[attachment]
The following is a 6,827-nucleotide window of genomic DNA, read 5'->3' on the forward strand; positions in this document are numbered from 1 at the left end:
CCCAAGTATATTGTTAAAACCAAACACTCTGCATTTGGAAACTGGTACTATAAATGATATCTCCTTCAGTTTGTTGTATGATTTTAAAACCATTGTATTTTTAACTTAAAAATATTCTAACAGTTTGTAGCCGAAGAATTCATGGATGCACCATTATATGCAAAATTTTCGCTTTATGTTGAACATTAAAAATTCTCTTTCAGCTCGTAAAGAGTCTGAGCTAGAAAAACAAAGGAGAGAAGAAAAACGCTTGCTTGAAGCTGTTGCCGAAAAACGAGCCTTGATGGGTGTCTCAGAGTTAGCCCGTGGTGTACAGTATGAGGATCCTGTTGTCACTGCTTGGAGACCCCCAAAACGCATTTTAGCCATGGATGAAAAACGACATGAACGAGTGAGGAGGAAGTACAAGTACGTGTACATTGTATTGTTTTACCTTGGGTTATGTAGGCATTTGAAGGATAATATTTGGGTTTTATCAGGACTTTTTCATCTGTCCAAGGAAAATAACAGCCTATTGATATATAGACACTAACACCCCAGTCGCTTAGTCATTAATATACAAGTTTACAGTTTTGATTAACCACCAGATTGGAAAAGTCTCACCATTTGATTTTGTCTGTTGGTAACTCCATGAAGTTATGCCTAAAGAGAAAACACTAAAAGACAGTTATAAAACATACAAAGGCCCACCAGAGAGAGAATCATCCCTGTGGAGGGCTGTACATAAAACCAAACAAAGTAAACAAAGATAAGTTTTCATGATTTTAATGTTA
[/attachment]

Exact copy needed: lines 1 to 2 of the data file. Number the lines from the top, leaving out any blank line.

The following is a 6,827-nucleotide window of genomic DNA, read 5'->3' on the forward strand; positions in this document are numbered from 1 at the left end:
CCCAAGTATATTGTTAAAACCAAACACTCTGCATTTGGAAACTGGTACTATAAATGATATCTCCTTCAGTTTGTTGTATGATTTTAAAACCATTGTATTTTTAACTTAAAAATATTCTAACAGTTTGTAGCCGAAGAATTCATGGATGCACCATTATATGCAAAATTTTCGCTTTATGTTGAACATTAAAAATTCTCTTTCAGCTCGTAAAGAGTCTGAGCTAGAAAAACAAAGGAGAGAAGAAAAACGCTTGCTTGAAGCTGTTGCCGAAAAACGAGCCTTGATGGGTGTCTCAGAGTTAGCCCGTGGTGTACAGTATGAGGATCCTGTTGTCACTGCTTGGAGACCCCCAAAACGCATTTTAGCCATGGATGAAAAACGACATGAACGAGTGAGGAGGAAGTACAAGTACGTGTACATTGTATTGTTTTACCTTGGGTTATGTAGGCATTTGAAGGATAATATTTGGGTTTTATCAGGACTTTTTCATCTGTCCAAGGAAAATAACAGCCTATTGATATATAGACACTAACACCCCAGTCGCTTAGTCATTAATATACAAGTTTACAGTTTTGATTAACCACCAGATTGGAAAAGTCTCACCATTTGATTTTGTCTGTTGGTAACTCCATGAAGTTATGCCTAAAGAGAAAACACTAAAAGACAGTTATAAAACATACAAAGGCCCACCAGAGAGAGAATCATCCCTGTGGAGGGCTGTACATAAAACCAAACAAAGTAAACAAAGATAAGTTTTCATGATTTTAATGTTA